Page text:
In a perfect world, our family relationships would all be helpful and positive. We would manage transitional times smoothly, cooperatively, and with virtually no disagreement. As our parents grew older, it would be a simple process to fulfill their current needs and their needs in the future.
The reality, however, is that being an adult child to ageing parents can be tumultuous. It’s not easy to identify when to step in and help and when to step back in order to not step on your parents’ toes. And, there might be situations when your time and effort to help are met with opposition – even though you understand that help will become necessary for their protection and safety.
A great first step is to ensure the older adult has designated both a power of attorney and medical power of attorney. The person or persons entrusted with these roles will have the authority to make financial and health-related decisions on the part of the senior if she or he were to become incapable of doing so.
Nevertheless, even if you are the designated power of attorney/medical power of attorney for a senior parent, you may want to consider going one step further and petitioning for guardianship. Guardianship of an elderly parent is well worth exploring if:
The older adult's home or other property needs to be sold
Medical intervention is necessary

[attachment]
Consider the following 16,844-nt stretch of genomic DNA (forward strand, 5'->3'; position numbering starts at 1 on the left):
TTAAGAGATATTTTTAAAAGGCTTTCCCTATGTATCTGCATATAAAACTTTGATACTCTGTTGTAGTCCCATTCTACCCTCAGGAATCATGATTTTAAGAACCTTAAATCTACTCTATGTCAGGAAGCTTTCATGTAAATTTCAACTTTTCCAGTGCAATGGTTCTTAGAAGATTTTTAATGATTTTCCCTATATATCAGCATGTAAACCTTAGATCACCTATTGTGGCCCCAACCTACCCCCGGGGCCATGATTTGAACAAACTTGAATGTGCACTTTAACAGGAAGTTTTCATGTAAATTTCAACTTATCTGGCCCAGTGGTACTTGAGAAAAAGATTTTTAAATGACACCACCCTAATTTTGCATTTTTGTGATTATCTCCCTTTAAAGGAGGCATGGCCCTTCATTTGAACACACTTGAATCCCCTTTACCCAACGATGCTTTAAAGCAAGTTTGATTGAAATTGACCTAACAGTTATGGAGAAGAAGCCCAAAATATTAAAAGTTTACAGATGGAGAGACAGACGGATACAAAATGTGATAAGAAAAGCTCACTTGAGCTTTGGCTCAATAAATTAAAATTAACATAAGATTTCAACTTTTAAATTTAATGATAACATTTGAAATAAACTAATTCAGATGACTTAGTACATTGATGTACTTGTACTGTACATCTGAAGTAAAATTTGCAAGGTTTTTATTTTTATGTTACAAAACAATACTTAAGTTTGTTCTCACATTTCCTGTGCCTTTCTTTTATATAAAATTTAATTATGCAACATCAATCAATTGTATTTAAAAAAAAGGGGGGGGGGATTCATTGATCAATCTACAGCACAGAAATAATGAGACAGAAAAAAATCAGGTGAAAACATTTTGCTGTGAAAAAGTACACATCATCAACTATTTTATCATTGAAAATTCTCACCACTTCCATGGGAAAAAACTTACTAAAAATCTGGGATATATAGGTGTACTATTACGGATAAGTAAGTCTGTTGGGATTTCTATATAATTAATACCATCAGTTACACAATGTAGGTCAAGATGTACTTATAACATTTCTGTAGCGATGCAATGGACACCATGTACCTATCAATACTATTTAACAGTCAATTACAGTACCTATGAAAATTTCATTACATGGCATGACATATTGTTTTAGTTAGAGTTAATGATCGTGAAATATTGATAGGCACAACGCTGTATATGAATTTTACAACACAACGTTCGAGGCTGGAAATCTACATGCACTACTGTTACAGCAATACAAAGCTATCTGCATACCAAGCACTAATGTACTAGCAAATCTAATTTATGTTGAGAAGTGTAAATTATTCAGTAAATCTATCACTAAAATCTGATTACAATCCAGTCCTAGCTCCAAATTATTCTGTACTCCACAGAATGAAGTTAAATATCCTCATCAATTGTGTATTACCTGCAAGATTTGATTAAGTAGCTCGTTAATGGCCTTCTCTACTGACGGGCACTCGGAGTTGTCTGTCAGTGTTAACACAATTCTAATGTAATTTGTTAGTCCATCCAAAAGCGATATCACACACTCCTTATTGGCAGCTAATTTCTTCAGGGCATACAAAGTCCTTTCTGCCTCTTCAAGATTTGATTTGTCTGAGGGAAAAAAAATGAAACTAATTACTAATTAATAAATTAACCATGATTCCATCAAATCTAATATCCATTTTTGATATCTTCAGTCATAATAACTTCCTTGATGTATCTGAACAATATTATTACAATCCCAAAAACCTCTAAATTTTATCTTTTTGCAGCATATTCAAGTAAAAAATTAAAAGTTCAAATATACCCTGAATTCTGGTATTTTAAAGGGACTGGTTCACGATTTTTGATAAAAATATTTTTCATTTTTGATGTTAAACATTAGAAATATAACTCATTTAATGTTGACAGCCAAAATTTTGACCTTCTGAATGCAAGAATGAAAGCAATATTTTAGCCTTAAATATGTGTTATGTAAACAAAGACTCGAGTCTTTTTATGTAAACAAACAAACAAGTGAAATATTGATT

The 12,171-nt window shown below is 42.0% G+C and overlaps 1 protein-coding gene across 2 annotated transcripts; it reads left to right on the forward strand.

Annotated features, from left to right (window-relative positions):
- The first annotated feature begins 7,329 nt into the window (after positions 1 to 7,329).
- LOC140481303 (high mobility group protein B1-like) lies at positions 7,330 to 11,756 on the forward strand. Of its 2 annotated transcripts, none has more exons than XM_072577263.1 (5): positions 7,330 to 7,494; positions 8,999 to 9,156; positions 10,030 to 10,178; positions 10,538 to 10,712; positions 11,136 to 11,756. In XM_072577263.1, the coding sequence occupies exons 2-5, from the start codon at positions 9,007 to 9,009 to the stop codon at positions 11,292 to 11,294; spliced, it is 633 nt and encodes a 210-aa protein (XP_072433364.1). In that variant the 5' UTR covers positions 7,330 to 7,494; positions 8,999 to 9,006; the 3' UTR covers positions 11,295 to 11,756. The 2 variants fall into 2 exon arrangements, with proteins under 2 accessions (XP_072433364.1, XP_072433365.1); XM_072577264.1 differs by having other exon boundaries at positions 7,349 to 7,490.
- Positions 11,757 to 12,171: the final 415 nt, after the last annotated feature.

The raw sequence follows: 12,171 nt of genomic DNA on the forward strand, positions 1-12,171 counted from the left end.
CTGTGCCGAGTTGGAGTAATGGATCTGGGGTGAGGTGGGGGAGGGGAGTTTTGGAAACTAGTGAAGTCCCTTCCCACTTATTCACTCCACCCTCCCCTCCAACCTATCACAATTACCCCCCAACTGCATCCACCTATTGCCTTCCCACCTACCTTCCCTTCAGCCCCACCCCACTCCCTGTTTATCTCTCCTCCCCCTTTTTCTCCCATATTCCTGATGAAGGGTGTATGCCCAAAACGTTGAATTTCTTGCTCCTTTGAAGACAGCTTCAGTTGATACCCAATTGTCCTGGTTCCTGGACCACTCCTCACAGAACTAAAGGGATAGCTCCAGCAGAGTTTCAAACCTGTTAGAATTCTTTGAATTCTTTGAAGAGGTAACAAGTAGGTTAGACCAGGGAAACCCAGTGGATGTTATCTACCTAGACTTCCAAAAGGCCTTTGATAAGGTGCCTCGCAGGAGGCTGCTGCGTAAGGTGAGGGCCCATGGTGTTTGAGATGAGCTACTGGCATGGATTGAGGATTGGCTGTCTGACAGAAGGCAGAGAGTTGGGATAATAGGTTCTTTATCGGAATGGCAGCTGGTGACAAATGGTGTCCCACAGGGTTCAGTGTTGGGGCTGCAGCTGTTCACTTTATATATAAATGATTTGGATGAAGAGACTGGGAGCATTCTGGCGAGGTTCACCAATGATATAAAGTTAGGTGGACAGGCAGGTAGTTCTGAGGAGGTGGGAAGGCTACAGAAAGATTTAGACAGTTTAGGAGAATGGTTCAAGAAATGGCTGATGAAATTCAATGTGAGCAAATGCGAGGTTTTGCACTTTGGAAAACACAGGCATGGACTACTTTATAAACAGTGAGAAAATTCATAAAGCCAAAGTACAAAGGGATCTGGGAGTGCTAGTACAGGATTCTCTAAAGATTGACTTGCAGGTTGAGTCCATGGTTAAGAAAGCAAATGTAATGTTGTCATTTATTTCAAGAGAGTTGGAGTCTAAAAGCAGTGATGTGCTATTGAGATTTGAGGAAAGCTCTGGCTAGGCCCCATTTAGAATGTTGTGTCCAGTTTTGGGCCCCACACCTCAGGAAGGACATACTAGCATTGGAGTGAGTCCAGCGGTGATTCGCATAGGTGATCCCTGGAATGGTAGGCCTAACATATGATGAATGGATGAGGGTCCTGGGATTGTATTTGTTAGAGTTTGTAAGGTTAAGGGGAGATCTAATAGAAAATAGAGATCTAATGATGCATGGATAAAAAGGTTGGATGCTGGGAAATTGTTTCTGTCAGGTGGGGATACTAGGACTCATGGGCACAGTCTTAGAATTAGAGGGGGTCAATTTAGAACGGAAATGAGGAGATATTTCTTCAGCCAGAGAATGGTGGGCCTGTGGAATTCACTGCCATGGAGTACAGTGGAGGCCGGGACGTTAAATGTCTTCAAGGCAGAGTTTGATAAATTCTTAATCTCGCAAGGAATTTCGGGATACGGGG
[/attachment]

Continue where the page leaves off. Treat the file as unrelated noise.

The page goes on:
Dementia or any other cognitive function limitations are impacting the person’s decision-making ability
There is also the option for limited guardianship of an elderly parent, in the event that the senior is capable of retaining control in some facets of life, while other areas are compromised.
Simple Tips to File for Guardianship
First, schedule a consultation with the senior’s health care professional, who will need to determine whether guardianship is necessary and complete a form testifying to the senior’s mental and physical functioning.
You can then file for guardianship at a probate court. The court will run a criminal background check, assess your financial responsibilities, and explore whether there are any conflicts of interest.
You are then legally bound to notify both the older adult and family members (as outlined in the estate code) of your intent to acquire guardianship.
Lastly, the court will designate a lawyer to represent the older adult, and a determination will be made to identify what is in his/her best interest.